Overview of the FMCSR (DOT) regulations including who needs to comply, who needs a commercial drivers license (CDL), and a summary of key regulations.
The Federal Motor Carrier Safety Regulations (FMCSR) are the DOT rules which regulate vehicles on the roadway. Much confusion exists about who needs to comply with FMCSR. Many organizations think they do not have to comply because they do not have large trucks with CDL drivers, or their vehicles do not cross state lines. This is incorrect. Vehicles as small as pick-ups may require compliance with FMCSR and many states have incorporated some or all of the FMCSR into their state regulations.
Commercial motor vehicles
The FMCSR apply to Commercial Motor Vehicles (CMV) operating in interstate commerce. A CMV is defined as any vehicle or trailer:
- With a gross vehicle weight rating1 (GVWR) or gross combination weight rating2 (GCWR) of 10,001 pounds or more.
- Designed to transport more than eight passengers (including the driver) for compensation
- Designed to transport more than 15 passengers (including the driver) not for compensation
- Used in transporting hazardous materials under 49 U.S.C. 5103 and transported in quantities requiring placarding.
1GVWR is designated by the manufacture and includes the sum of actual vehicle weight and its maximum load capacity.
2GCWR is the sum of the GVWRs of the power unit and the trailer. The GCWR only applies if the vehicle is pulling a trailer
Interstate Commerce: Means trade, traffic, or transportation in the United States between a place in a state and a place outside of such state (including a place outside of the United States). Also, if you move a load solely within a state but transfer it to another CMV or mode of transportation that transports it across state lines, you are operating in interstate commerce.
Intrastate Commerce: Organizations not involved in interstate commerce are regulated by the individual states. Many states have adopted some or all the FMCSR regulations into their state regulations. Some states have different definitions of what is a commercial motor vehicle. For this reason, additional research is needed to determine how your state is enforcing these requirements. All states are required to follow general CDL licensing requirements but may have some variations.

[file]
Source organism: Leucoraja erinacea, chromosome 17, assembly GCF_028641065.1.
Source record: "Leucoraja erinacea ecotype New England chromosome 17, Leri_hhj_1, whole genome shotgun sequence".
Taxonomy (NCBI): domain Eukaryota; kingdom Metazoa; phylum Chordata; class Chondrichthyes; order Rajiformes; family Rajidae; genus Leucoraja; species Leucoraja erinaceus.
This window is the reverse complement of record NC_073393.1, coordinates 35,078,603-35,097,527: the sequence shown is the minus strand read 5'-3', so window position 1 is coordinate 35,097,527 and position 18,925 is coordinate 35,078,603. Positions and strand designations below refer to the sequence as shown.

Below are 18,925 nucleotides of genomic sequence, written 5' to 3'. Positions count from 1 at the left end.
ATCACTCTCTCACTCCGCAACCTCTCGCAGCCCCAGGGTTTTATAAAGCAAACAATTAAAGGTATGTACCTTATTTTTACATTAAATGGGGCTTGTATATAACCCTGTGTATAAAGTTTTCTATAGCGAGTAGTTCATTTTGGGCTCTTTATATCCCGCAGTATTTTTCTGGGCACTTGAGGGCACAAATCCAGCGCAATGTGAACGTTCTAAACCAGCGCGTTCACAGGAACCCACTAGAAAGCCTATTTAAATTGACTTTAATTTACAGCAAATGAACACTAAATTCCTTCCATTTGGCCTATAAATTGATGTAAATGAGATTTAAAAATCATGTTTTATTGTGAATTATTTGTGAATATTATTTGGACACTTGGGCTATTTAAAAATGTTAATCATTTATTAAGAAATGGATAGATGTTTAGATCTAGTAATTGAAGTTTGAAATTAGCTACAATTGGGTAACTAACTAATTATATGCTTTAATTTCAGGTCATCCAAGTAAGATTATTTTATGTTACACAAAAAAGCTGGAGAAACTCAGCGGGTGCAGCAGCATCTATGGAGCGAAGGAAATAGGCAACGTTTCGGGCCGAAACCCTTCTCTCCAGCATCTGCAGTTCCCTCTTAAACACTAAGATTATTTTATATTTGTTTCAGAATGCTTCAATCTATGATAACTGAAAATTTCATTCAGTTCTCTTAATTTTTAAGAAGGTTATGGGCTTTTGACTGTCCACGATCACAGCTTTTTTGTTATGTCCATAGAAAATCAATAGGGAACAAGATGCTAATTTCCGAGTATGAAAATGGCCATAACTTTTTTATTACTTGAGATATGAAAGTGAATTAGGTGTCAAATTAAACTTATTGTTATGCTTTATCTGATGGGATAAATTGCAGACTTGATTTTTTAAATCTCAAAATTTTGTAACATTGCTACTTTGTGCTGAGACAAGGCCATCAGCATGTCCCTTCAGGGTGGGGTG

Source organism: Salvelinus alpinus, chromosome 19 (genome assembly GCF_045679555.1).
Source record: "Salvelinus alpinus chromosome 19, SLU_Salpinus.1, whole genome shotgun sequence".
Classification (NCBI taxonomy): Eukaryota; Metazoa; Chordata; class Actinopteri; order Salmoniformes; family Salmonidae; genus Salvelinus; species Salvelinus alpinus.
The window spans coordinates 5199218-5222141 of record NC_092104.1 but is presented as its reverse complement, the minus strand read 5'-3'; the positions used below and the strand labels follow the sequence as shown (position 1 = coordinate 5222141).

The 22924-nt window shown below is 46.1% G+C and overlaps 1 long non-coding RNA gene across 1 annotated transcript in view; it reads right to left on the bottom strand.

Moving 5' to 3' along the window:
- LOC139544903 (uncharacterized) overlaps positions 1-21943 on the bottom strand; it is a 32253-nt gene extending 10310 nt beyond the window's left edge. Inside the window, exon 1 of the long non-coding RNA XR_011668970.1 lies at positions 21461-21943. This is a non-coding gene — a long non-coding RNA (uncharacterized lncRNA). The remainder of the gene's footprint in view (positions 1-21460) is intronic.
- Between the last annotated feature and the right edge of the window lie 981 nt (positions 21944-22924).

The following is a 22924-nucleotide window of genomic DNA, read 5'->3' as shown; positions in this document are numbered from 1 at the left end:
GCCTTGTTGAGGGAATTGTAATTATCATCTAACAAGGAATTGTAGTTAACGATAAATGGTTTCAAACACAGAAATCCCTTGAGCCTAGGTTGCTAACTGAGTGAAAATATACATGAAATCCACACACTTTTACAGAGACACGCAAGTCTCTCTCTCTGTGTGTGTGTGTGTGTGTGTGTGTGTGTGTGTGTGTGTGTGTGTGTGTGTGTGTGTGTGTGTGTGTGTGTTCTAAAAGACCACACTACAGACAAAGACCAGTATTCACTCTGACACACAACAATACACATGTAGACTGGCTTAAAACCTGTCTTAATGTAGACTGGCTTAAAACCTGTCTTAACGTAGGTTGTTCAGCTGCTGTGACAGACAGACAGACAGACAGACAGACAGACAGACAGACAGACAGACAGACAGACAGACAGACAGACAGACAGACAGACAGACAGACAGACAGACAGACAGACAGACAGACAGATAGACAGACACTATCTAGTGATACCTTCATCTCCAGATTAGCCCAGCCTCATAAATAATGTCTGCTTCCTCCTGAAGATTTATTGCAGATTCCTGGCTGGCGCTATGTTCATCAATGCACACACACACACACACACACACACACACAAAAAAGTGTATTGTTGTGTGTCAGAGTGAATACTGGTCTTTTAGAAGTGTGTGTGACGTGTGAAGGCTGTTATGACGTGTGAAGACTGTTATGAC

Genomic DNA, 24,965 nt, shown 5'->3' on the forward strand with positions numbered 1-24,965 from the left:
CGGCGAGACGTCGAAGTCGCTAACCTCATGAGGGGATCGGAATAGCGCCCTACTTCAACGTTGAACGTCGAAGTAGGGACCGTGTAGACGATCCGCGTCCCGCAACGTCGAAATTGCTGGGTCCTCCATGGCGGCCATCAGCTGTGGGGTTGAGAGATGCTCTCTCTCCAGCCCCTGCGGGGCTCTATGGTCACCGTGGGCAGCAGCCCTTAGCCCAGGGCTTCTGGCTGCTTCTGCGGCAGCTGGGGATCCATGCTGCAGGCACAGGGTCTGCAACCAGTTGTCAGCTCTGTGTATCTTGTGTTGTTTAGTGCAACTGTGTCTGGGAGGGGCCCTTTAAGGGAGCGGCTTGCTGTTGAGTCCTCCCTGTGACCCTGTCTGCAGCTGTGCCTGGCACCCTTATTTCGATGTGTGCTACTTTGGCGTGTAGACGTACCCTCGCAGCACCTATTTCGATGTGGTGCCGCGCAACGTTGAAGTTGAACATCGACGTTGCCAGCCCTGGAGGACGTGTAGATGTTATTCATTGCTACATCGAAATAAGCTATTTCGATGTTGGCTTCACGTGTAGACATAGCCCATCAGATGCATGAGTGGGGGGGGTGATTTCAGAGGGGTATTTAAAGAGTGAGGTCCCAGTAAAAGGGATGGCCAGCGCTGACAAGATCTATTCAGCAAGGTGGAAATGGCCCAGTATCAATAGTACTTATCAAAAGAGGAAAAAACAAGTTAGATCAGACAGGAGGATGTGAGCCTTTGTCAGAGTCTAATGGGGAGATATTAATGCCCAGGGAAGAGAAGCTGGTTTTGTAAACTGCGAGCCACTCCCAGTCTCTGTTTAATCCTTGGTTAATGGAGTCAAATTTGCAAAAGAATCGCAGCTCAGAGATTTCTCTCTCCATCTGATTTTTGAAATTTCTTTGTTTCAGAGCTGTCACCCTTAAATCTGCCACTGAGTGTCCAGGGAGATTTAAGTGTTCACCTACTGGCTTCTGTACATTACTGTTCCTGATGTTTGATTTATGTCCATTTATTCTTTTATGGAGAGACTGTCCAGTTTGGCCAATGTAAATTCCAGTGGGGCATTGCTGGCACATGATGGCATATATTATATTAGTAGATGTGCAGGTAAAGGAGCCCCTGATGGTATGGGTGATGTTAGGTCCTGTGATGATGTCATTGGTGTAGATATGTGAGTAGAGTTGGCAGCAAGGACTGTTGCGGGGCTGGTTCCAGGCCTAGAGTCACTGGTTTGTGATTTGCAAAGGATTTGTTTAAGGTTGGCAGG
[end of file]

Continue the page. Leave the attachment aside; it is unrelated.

A Commercial Driver’s License (CDL) is required to drive larger CMV or to haul hazardous materials. A Commercial Learners Permit allows a driver to operate certain vehicles that require a CDL while the driver is in training.
A CDL is required when operating:
- Class A: A combination of vehicles with a GVWR of 26,001 or more pounds, provided the vehicle being towed is in excess of 10,000 pounds GVWR;
- Class B: A single vehicle with a GVWR of 26,001 or more pounds;
- Class C: (unless class A or B applies)
- A vehicle designed to transport 16 or more passengers, including the driver
- Any vehicle that is transporting hazardous materials and is required to be placarded in accordance with State and Federal regulations.
CDL endorsements are required when operating the following:
- T - Truck with double or triple trailers (knowledge test)
- N - Truck with a tank (knowledge test)
- H - Truck carrying hazardous materials (knowledge test)
- X - Combination of a tank vehicles and hazardous materials (knowledge test)
- P - Passenger carrying vehicle (knowledge & skills test)
- S - School bus (knowledge & skills test)
Additional information about the classes of CDL and CDL endorsements can be found here.
Assess your level of compliance
Click here for a checklist you can use to assess your level of compliance with key FMCSR requirements. The checklist includes links to the applicable regulations.
- When do I need to comply with DOT and CDL requirements? (Infographic)
- What drivers need to know about DOT compliance (Infographic)
- DOT safety audit resource guide (FMCSA document)
- DOT safety planner (FMCSA - general guidance and sample forms)
- FMCSA portal
- Have you filed your biennial DOT update?
- 2020 Changes to FMCSA hours of service regulations